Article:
In May 2013, a series of deadly tornadoes ripped through parts of Oklahoma leaving behind paths of destruction in their wake. The Citizen Potawatomi Nation was hit hard. Steelman Estates, a trailer park lying inside the Tribal jurisdiction approximately one mile south of the Grand Casino Hotel Resort took a direct hit, with numerous injuries and two deaths from one tornado.
Other areas like Pink and Little Axe, home to Tribal members and employees alike, also suffered damage from the twisters.
In an effort to mitigate the impact of the most extreme kinds of severe weather that are all too common in Oklahoma, Citizen Potawatomi Nation partnered with the American Red Cross to fund a limited number of residential storm shelters for Tribal members, residing in Oklahoma, Cleveland and Pottawatomie counties.
“As the emergency manager for the Nation, one of my responsibilities is to mitigate hazards to the resources of the Nation, including cultural resources. One of our greatest resources are our elders, and I am very happy we were able to help them gain security from the storms,” said Tim Zientek. “We were very fortunate to have such a great relationship with our American Red Cross partner.”
“Our partnership with the CPN Community and all of Indian Country is extremely valuable. In addition to the storm shelter program, we also partner in disaster response, resiliency efforts and training efforts. The storm shelters are the product of two years of hard work and partnership efforts,” said Chele Rider, Disaster State Relations Director.
Harrah, Oklahoma resident and Tribal member Cynthia Davis read about the program in the Hownikan and saw an opportunity to gain a sense of security that Oklahoma spring weather often denied her.
“I was very happy about it, because of the storm damage we’d received in the past,” said Davis as she stood outside of her home in rural Harrah. “We live on a fixed income, me and my husband. We’ve both been retired for a couple years and had never been able to afford a storm shelter, so it was awesome that they were able to help us out.”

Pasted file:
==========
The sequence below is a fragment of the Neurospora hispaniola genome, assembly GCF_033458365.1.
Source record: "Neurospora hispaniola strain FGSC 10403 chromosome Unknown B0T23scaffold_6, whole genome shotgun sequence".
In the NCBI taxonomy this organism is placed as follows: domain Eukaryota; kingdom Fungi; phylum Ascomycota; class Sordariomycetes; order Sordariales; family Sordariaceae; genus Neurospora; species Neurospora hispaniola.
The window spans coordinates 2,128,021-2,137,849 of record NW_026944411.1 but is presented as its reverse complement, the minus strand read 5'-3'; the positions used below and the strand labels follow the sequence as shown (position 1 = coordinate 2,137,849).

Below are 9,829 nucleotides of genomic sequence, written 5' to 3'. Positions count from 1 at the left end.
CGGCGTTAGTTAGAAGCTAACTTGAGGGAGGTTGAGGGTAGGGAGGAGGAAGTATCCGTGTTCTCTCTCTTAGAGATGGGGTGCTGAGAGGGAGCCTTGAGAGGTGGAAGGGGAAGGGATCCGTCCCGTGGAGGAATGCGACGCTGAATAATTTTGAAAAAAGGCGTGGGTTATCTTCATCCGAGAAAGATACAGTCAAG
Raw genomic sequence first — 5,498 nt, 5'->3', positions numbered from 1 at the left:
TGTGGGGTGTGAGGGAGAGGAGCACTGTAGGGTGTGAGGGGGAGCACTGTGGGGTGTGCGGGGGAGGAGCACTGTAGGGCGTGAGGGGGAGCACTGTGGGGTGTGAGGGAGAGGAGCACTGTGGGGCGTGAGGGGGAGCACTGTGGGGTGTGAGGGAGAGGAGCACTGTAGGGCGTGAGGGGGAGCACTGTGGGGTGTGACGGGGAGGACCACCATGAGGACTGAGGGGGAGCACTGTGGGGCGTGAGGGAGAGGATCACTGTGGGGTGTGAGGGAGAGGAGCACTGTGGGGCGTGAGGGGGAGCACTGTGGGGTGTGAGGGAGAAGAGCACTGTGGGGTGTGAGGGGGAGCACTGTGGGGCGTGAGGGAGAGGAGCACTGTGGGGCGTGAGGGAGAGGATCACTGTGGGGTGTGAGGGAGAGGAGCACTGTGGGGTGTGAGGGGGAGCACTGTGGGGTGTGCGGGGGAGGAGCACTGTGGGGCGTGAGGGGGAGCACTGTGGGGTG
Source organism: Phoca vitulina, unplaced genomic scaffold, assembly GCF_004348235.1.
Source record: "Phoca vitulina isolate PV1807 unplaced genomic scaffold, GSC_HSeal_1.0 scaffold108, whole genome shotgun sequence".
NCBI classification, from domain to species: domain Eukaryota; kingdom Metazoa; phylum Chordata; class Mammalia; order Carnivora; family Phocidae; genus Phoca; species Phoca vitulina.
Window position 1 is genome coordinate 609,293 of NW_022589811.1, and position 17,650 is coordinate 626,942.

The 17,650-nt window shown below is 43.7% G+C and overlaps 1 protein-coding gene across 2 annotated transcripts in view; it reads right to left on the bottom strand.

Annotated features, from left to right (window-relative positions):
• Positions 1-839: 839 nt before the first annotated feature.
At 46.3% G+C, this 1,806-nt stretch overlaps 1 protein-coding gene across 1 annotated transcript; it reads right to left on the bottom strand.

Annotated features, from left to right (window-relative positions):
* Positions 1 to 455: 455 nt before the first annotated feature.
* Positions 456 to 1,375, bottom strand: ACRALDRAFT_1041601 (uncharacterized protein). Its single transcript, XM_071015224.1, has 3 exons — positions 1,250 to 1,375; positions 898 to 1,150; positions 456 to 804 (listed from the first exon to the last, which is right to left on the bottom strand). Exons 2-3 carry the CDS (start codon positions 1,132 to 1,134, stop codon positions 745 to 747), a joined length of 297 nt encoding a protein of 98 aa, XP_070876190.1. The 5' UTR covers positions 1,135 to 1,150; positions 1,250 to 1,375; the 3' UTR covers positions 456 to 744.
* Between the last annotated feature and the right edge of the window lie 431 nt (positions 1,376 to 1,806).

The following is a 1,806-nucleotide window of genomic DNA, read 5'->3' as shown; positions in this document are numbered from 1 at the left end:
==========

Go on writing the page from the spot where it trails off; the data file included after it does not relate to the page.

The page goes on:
After filling out the application, Davis was contacted by CPN Tribal employee Kelley Francen, who was then in charge of the storm shelter grant program’s administration. The program provided a FEMA-approved shelter and installation assistance funds for the storm shelters which were constructed and installed by TornadoSafe, a company based out of Oklahoma City.
“It was awesome. We spoke with Kelley and then TornadoSafe called us. They came out and were really professional and put it in. It was as easy as it could be. It gave us a big sense of security that it’s here. We may never need it, but just in case we do.”
Though the funding was exhausted quickly by selected applicants, the program’s success shows with stories like Davis’.
“I just feel like it was great to have the CPN partner with the American Red Cross to help people. I was fortunate to get on the list and get the security of having a storm shelter, something I’ve wanted forever.”
For its part, the Red Cross says that services and partnerships with CPN are just part of its responsibility to the people of Oklahoma.
“One of our highest priorities is to empower Oklahoma families to increase their preparedness with education, training and service programs,” stated Regional Disaster Officer James Tittle. “The shelters will provide additional safety and peace of mind to families, adding to the recovery of the community at large.”